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New Responsibilities for Data Processors under the GDPR

July 15, 2019

Are you well-read on the requirements under the General Data Protection Regulation as they relate to data processors? Read on to see how your business might be impacted.

It’s been just over one year since the General Data Protection Regulation (GDPR) was put in place…but many organizations still have lingering questions. One such question is, how did the data processor role change under the GDPR? Under the GDPR, the concept of data processor has not changed, however, the data protection law does impose direct compliance obligations on both controllers and processors.

Quick recap on the GDPR

Check out our blog, The General Data Protection Regulation (GDPR) Takes Effect May 25th 2018. The 2018 data protection law replaces the Data Protection Directive 95/46/EC and was designed to implement a uniform data privacy system across Europe. Even if you’re based outside of the EU, the GDPR still applies to your organization if you deal with the personal data of any EU citizens.

Data controller vs. processor

It is important to know the difference between a data controller and processor in order to be fully compliant with the GDPR.

Data controller- The data controller determines the purposes for which and the means by which personal data is processed. To put it simply, the data controller dictates how and why data is going to be used by the organization.

Data processor- The data processor processes personal data on behalf of the controller. Typically, the data processor is a third party external to the company, and does not own or control the data that they process.

What did the GDPR change?

Whereas the Data Protection Directive held data controllers liable for data protection noncompliance, the GDPR introduces direct obligations for data processors for the first time.

This means that data controllers, or customers of data processors in other words, must only choose processors that comply with the GDPR. Controllers face penalties if they do not comply with this.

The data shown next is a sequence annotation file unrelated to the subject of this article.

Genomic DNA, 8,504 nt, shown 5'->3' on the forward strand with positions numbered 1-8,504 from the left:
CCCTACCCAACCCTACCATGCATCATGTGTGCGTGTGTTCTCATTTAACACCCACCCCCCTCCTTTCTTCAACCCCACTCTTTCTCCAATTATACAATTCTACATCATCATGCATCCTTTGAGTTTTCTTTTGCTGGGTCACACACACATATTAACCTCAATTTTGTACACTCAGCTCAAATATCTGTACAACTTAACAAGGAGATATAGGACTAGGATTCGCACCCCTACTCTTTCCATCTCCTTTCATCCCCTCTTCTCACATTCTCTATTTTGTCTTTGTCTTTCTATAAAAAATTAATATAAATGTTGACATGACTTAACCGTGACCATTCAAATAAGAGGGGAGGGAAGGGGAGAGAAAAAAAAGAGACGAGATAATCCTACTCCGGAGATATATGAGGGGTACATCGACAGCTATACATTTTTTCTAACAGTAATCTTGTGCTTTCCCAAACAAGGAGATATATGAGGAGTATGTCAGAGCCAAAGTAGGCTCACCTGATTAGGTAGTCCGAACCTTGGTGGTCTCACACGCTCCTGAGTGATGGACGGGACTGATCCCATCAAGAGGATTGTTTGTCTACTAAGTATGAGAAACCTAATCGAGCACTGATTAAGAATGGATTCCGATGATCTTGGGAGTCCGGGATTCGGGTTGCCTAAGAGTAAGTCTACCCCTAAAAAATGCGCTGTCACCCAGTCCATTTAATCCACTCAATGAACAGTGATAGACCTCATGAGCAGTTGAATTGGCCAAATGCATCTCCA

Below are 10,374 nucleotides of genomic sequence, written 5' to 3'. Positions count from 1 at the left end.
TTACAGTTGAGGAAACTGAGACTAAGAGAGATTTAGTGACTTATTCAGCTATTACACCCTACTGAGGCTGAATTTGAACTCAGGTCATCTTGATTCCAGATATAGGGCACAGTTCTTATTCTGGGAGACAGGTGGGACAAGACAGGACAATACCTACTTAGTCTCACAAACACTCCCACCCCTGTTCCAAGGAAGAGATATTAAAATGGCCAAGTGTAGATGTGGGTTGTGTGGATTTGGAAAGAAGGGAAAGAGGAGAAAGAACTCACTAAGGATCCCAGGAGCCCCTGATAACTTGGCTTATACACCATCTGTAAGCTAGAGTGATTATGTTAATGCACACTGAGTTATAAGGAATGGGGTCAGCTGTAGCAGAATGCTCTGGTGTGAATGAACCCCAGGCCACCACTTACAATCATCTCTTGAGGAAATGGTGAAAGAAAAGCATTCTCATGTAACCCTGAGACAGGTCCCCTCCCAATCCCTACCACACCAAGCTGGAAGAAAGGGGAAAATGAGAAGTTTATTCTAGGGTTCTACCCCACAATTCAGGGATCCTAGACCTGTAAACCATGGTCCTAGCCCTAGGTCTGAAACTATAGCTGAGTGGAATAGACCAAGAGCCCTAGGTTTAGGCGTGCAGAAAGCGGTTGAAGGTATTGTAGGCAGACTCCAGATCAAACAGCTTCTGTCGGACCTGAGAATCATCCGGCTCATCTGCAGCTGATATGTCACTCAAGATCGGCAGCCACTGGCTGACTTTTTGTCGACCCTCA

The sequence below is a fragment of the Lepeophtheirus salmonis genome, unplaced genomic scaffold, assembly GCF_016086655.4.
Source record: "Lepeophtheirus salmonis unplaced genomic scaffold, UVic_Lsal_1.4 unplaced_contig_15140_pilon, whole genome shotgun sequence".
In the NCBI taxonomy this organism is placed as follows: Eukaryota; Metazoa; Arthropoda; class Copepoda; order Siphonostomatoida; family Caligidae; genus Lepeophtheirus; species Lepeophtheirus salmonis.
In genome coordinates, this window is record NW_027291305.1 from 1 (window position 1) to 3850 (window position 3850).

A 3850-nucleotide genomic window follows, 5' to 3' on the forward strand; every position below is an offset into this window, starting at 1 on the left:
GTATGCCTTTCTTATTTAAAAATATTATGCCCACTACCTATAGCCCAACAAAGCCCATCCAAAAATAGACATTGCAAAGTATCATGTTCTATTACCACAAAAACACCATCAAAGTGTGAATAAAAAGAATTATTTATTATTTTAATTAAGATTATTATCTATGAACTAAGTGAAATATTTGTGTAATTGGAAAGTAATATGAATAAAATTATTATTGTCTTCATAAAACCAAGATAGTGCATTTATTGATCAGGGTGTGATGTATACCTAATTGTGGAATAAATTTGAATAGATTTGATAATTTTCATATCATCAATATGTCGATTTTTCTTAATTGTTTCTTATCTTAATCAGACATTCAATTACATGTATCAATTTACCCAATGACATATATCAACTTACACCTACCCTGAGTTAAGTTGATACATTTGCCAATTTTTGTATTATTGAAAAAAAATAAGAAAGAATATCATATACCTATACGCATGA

In addition, the GDPR requires data processors to:

  • Process personal data only when given instructions from the controller, and inform the controller if instruction infringes on GDPR compliance.
  • Acquire written permission from the controller before engaging a subcontractor, and assume full liability for failures of subcontractors to meet GDPR.
  • Delete or return all personal data to the controller at the conclusion of the service contract (upon request).
  • Enable and contribute to compliance audits conducted by the controller or a representative of the controller.
  • Take reasonable steps to secure data, such as encryption and “pseudonymization,” (process through which personally identifiable fields within a data record are replaced by one or more artificial identifiers or pseudonyms) stability and uptime, backup and disaster recovery and regular security testing.
  • Notify data controllers of data breaches immediately after learning of them.

How will this impact data processors?

Processors are likely to face significantly higher costs as a result of the increased compliance obligations, which is expected to raise costs for customers as well. Processing agreements is likely to become more complex as well, as processors become more cautious about the terms of the agreement and the scope of the controller’s instructions.

Need assistance complying with the GDPR? We can help. Contact us.

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